Archived content: This media release was accurate on the date of publication. 


DOC's Kapiti Wellington office will celebrate its shared history and achievements from 30 years of active conservation in the region.

Date:  01 April 2017

DOC is celebrating its 30th birthday this month. On 1 April 1987 DOC was born from the merger of the conservation aspects of the Forest Service, the Department of Lands and Survey and the Wildlife Service.

The Kapiti Wellington DOC office will celebrate with a birthday tramp to Rangituhi/Colonial Knob, one of the team’s favourite reserves and an afternoon tea with staff, friends and local communities. There will be a trip down memory lane to remember the shared history and achievements from 30 years of active conservation.

Mark Tito.
Mark Tito has been a ranger with DOC since it was formed
Image: DOC 

Operations Manager Jack Mace says, “Our office boasts staff who have been with DOC from day one and those who are on their first day. Each of us share the goal of protecting our wildlife and wild places for future generations.”

Mark Tito, a ranger with DOC and its forerunner the Department of Lands and Survey for 34 years, says, “A lot has changed, but I’m still here because I love it – I love working outdoors.

“Back in the day, I was a builder – I built all the bridges and the boardwalks in the area. I have been maintaining those ever since – and we are even replacing some now. I have outlived my own building projects.”

There are several key milestones that stand out for DOC in the Kapiti Wellington district over the last 30 years. In particular:

  • eradicating possums from Kapiti Island in 1986 and rats in 1996. Kōkako were reintroduced in between 1991 and 1997, making them the first wild population in the lower North Island
  • declaring Mana Island rodent free in 1992 – the largest island to be cleared of mice in the world at the time. Since then the island had been replanted with tens of thousands of trees by Friends of Mana Island, and received Duvaucel geckos, green geckos and spotted skinks in 1998. With the support of Ngati Toa, Mana Island now boasts 11 species of lizards
  • setting up Kapiti Marine Reserve in 1992, the fourth marine reserve ever established in New Zealand. Sited at the meeting of two major sea currents, the reserve’s marine life is fascinating and diverse, and includes carpets of scarlet jewel anemone. The reserve creates a unique corridor of protection between the island nature reserve and the scientific reserve at the Waikanae river mouth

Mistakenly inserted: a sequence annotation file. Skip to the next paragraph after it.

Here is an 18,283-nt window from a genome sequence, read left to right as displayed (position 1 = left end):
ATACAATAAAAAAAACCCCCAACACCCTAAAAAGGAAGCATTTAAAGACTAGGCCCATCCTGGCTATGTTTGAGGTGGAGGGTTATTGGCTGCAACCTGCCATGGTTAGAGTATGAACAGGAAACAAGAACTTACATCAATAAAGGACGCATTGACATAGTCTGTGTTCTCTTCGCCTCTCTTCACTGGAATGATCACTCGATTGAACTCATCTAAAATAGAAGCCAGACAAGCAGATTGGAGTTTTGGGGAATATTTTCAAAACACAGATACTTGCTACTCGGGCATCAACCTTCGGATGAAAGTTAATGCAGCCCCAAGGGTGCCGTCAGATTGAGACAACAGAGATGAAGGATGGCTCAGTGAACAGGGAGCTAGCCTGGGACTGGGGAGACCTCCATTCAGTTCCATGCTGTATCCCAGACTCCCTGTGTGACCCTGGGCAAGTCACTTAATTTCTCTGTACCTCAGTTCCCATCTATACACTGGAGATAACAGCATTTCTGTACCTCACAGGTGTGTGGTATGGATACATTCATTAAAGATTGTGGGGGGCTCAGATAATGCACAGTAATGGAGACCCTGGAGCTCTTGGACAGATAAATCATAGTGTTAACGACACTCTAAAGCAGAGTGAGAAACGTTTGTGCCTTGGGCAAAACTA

• opening Matiu Somes Island to the public in 1995 and returning Matiu Somes and other harbour islands to Taranaki Whanui ki Te Upoko te Ika in 2009
  • purchasing Whareroa Farm in 2005 as a recreation Mecca – now visited by walkers, runners, mountain bikers, horse riders and cared for by Whareroa Guardians Community Trust, one of the region’s most active volunteer groups
  • supporting Rimutaka Forest Park Trust to return North Island brown kiwi to the Rimutaka Ranges in 2006
  • establishing and working with local people to protect Taputeranga Marine Reserve on Wellington’s South coast since 2008
  • working closely, over 30 years, with many of the region’s volunteer groups including Forest & Bird Lower Hutt Branch who revegetated Matiu Somes Island and care for the significant estuarine salt marsh habitat of Pauatahanui wildlife reserve.

DOC Kapiti Wellington team.
DOC Kapiti Wellington team
Image: DOC 

Nationally over the last 30 years, an area three times the size of Stewart Island has been added to the national conservation estate as well as more than 40 marine reserves.

There have been vast improvements in recreation management and the establishment of the Great Walks as popular outdoor experiences. Pest control methodology that allows landscape scale predator control and better management of threatened species has reduced the level of threat for many species and has brought back some species from the brink of extinction.

Background: By the numbers

The Department of Conservation is responsible for managing 8.5 million hectares of public land (approximately 30% of New Zealand’s landmass) and 44 marine reserves.

DOC manages over 14,000 km of tracks and more than 950 huts.  These places are used by 48% of New Zealanders (approximately 1.6 million people) and approximately 30% of overseas visitors (and many more view the iconic scenery from a distance). 


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